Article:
Getting Out and Back In with Justin Derrico

February 8, 2012

Last month Justin Derrico showed us some ways to take a solo outside, and this time he’s getting even further out, as evidenced by Ex. 1. “This is something I might play over C7, and it’s basically a diminished scale,” he says as he plays A, C, Eb, and Gb. “What I’m doing is taking each of those notes, and stacking fourths on top of them and playing them with hybrid picking.” The last two sets of fourths don’t strictly follow the diminished scale, but they set up the bluesy lick that he uses to come back to reality.

“Another thing I’ll do over a dominant chord,” he says, “is play pentatonics but slide up a half-step and then back.” He then plays Ex. 2, a deceptively difficult-sounding passage.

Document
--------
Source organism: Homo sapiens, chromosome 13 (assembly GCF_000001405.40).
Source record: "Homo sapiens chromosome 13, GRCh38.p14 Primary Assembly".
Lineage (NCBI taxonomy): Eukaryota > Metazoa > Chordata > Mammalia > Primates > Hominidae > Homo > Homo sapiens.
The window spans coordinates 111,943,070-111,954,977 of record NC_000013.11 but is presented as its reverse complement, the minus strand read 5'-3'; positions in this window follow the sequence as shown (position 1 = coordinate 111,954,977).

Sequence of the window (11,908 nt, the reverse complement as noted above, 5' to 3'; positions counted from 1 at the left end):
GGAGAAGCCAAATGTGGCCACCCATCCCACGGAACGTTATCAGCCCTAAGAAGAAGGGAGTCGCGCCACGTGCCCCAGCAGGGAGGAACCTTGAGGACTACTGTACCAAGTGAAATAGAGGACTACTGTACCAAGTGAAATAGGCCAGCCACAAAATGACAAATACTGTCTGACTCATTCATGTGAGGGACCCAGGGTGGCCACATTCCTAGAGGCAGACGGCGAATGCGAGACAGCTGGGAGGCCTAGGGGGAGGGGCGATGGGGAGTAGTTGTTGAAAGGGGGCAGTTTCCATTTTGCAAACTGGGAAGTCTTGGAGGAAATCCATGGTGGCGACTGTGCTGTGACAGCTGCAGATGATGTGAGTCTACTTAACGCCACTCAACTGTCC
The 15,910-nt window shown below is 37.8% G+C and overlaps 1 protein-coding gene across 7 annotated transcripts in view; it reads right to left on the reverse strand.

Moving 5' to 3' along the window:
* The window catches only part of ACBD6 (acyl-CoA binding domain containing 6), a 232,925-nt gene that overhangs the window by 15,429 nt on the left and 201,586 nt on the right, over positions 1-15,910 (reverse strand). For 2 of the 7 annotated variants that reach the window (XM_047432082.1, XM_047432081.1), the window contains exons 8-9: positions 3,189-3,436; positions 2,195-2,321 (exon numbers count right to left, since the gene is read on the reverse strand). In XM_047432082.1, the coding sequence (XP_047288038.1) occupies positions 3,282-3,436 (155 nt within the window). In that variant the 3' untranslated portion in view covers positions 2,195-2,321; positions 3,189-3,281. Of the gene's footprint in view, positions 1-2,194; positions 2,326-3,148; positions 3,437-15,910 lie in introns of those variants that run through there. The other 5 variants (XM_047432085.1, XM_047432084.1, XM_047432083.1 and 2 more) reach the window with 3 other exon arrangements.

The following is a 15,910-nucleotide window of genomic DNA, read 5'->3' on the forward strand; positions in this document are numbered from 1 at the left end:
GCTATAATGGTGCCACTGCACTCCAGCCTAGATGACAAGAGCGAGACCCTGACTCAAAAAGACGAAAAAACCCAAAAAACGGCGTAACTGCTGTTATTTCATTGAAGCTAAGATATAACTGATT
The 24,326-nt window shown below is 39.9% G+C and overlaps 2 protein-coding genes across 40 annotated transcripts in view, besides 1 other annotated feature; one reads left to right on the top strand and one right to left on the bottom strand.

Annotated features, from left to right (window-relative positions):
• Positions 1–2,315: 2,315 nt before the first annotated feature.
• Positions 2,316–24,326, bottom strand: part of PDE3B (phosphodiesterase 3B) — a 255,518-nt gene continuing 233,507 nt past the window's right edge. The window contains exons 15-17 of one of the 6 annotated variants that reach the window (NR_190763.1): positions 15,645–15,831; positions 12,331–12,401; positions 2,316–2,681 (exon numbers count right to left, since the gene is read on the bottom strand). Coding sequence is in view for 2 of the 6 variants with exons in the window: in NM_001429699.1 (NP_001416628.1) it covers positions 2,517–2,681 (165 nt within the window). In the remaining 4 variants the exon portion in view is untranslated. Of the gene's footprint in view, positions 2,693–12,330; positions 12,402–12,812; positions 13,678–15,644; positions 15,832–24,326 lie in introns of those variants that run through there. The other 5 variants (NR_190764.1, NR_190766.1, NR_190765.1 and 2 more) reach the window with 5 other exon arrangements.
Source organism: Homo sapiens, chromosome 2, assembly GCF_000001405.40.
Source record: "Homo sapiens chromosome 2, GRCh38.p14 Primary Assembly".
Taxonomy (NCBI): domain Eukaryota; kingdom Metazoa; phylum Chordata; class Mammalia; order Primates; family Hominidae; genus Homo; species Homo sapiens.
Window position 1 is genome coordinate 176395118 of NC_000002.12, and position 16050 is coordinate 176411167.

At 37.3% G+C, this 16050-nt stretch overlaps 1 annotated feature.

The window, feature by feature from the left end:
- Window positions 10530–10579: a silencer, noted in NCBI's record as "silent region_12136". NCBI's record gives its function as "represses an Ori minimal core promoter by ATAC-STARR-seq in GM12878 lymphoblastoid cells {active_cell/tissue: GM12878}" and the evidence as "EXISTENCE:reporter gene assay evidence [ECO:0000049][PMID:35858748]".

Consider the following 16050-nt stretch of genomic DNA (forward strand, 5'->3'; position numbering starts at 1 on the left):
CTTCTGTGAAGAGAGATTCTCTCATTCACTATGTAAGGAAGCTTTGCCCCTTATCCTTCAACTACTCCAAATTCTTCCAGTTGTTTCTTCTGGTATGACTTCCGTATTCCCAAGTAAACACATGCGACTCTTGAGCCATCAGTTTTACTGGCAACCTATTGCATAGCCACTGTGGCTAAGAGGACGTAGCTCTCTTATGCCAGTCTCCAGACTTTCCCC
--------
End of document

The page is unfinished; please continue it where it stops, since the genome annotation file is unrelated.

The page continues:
“Over a minor chord, I’ll do the same thing but slide down a half-step,” he says while blazing through.

To get just a little crazier, Derrico dishes this last nugget in Ex. 4: “Over Cm, you can play a melodic minor scale starting a halfstep up from the 5, so in this case that would be G# melodic minor [enharmonically in Ab: Ab, Bb, Cb, Db, Eb, F, G]. I try to find things that are simple and get as much mileage out of them as I can. As long as you don’t stay outside too long, you bring it back, and you’re confident about it, it sounds great.”

Keep up-to-date on the latest news
Get our Free Newsletter Here!


comments powered by Disqus


Reader Poll

What’s the one pedal you can’t live without?

See results without voting »